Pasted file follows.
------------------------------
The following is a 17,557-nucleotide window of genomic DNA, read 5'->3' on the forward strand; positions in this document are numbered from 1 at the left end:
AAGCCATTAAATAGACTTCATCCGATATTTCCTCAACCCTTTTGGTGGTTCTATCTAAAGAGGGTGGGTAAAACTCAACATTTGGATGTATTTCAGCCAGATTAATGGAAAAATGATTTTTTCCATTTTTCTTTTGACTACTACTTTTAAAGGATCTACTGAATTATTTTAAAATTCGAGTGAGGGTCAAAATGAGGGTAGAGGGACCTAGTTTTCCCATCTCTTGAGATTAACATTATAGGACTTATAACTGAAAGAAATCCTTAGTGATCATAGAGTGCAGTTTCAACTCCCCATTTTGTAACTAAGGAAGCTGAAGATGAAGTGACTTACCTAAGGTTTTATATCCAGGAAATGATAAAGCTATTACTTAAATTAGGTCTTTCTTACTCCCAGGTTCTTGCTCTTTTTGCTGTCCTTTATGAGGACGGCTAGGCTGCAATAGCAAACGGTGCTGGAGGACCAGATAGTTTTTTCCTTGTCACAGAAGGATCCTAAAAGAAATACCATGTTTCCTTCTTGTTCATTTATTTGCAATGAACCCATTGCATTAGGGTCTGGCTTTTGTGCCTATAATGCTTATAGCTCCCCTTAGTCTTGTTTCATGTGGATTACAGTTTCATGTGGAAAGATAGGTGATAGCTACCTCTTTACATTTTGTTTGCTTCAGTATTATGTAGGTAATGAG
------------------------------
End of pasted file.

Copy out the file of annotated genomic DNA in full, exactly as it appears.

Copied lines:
The following is a 17,557-nucleotide window of genomic DNA, read 5'->3' on the forward strand; positions in this document are numbered from 1 at the left end:
AAGCCATTAAATAGACTTCATCCGATATTTCCTCAACCCTTTTGGTGGTTCTATCTAAAGAGGGTGGGTAAAACTCAACATTTGGATGTATTTCAGCCAGATTAATGGAAAAATGATTTTTTCCATTTTTCTTTTGACTACTACTTTTAAAGGATCTACTGAATTATTTTAAAATTCGAGTGAGGGTCAAAATGAGGGTAGAGGGACCTAGTTTTCCCATCTCTTGAGATTAACATTATAGGACTTATAACTGAAAGAAATCCTTAGTGATCATAGAGTGCAGTTTCAACTCCCCATTTTGTAACTAAGGAAGCTGAAGATGAAGTGACTTACCTAAGGTTTTATATCCAGGAAATGATAAAGCTATTACTTAAATTAGGTCTTTCTTACTCCCAGGTTCTTGCTCTTTTTGCTGTCCTTTATGAGGACGGCTAGGCTGCAATAGCAAACGGTGCTGGAGGACCAGATAGTTTTTTCCTTGTCACAGAAGGATCCTAAAAGAAATACCATGTTTCCTTCTTGTTCATTTATTTGCAATGAACCCATTGCATTAGGGTCTGGCTTTTGTGCCTATAATGCTTATAGCTCCCCTTAGTCTTGTTTCATGTGGATTACAGTTTCATGTGGAAAGATAGGTGATAGCTACCTCTTTACATTTTGTTTGCTTCAGTATTATGTAGGTAATGAG